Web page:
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Researcher gathering water samples in a river

Aquatic Ecology

Water is the source of all life. We must take good care of that source. 

We have a lot of water on our blue planet. Just over 70 per cent of the earth's surface is covered by water, yet we are talking about a vulnerable resource. This applies in particular to fresh water, which constitutes barely three per cent of all water on Earth. 

As we intensify agriculture or degrade nature in favour of roads and houses, ecosystems in rivers, lakes and wetlands are being subjected to ever-increasing pressure. Marine ecosystems must also cope with acidification, litter, pollution, and overfishing – to name a few. 

We need to understand how all these activities affect animal and plant life in and around water, so that we can optimize and develop new solutions. Solutions that will safeguard both biodiversity and the services provided by ecosystems, as well as prevent and/or adapt to climate change. That understanding is what aquatic ecology is all about – and that applies to both freshwater and saltwater. 

This is how NIVA can contribute 

We see an ever-increasing level of conflict – both in Norway and internationally – when natural resources, such as water, are exploited in ways that threatens biodiversity. To reduce this level of conflict, we need integrated and knowledge-based management. At NIVA, we have experts in aquatic ecosystems, both freshwater and marine, who know how these ecosystems are connected and affect each other. We also have the tools to help making fast and scaled decisions to solve the challenges.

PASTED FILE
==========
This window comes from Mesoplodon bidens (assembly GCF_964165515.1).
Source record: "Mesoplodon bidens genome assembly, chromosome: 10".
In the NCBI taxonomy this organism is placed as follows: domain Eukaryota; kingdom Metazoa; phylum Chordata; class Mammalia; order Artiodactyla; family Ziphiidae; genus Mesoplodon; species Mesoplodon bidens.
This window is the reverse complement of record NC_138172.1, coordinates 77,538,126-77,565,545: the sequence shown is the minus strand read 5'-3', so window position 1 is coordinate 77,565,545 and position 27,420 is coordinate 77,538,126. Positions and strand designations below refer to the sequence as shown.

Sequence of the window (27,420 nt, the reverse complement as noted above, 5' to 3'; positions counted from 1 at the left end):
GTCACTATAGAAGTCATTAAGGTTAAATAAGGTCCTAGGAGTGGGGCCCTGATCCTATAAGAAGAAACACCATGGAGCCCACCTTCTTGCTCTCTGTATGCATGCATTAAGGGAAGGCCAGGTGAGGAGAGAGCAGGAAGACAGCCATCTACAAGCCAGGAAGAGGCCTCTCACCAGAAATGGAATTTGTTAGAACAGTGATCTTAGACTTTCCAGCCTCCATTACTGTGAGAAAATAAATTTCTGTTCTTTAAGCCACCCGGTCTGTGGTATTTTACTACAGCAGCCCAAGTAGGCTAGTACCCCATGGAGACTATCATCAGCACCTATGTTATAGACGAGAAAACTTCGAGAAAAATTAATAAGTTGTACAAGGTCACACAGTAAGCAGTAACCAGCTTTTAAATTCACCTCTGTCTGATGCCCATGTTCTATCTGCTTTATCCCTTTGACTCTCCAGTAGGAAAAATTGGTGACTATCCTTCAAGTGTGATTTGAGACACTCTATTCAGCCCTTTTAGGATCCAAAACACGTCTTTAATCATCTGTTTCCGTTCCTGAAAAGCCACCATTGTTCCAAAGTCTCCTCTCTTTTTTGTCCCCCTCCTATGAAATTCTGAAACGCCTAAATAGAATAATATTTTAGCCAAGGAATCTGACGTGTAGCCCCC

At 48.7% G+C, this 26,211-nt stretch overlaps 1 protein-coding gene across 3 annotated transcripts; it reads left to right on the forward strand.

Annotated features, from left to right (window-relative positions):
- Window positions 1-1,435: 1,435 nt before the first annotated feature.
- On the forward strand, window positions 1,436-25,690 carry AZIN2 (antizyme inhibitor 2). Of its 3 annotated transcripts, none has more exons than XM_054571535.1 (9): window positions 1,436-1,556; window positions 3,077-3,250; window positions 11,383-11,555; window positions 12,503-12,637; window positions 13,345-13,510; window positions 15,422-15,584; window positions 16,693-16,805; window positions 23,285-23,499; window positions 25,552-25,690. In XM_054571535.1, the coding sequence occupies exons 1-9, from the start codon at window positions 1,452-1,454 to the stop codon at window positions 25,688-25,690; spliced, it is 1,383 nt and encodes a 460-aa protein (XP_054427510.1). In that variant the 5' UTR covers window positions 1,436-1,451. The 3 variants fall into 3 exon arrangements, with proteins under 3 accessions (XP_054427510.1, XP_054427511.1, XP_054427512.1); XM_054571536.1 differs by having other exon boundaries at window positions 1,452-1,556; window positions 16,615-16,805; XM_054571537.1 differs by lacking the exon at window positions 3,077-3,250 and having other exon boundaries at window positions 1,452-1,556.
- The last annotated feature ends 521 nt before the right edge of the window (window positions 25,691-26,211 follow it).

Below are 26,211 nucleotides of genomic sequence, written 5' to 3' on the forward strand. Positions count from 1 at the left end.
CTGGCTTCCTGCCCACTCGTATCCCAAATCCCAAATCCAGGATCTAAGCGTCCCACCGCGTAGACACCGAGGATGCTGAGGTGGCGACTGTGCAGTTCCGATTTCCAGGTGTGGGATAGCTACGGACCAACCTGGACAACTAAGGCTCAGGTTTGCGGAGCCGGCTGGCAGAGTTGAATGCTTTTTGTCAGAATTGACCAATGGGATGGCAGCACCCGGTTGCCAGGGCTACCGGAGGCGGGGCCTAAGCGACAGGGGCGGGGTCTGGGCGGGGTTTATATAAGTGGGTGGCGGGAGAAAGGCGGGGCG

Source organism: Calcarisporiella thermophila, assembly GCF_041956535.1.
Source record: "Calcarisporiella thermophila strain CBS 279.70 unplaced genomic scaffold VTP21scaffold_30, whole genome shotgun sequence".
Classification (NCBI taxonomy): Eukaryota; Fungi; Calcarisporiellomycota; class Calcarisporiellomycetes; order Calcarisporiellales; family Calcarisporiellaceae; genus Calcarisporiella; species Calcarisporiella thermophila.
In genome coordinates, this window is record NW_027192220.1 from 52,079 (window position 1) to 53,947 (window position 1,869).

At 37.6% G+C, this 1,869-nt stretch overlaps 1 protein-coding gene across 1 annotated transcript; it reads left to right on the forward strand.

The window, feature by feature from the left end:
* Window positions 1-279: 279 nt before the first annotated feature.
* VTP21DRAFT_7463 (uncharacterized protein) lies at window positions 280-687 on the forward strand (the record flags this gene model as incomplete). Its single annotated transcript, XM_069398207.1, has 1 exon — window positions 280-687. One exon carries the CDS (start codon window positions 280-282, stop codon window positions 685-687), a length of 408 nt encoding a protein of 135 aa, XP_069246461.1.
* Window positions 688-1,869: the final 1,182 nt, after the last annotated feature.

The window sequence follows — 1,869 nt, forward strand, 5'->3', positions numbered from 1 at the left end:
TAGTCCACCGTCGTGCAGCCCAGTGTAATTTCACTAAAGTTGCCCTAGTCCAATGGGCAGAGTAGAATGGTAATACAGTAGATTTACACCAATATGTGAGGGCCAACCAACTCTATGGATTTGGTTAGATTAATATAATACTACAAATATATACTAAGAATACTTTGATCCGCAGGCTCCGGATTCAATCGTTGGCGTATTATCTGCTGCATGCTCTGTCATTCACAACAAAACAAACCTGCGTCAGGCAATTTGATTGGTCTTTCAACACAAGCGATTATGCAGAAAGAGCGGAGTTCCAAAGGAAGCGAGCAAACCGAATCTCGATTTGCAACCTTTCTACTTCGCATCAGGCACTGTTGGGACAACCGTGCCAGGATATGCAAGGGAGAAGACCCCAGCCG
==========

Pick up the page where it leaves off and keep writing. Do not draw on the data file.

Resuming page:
One tool is analysis of environmental DNA, or eDNA. All living organisms leave DNA traces in their environment. By taking water and soil samples, we can map and monitor species diversity in a given area, without disturbing the organisms that we want to investigate. 

Environmental monitoring is another important tool we have for registering changes in nature over time and space. Long data series over larger geographical areas, as well as data syntheses, allow us to distinguish natural changes and normal variations from anthropogenic changes. 

Why does NIVA work with aquatic ecology? 

NIVA's starting point is that all our research and advice should contribute to solving societal and environmental challenges. What we know about freshwater-based and marine ecosystems is an important contribution to integrated water and environmental management. We also contribute to the knowledge base for green transition and efforts to achieve the UN Sustainable Development Goals. 

Please contact us if you want to know more about these and the other tools we offer. 

View related publications for: Aquatic ecology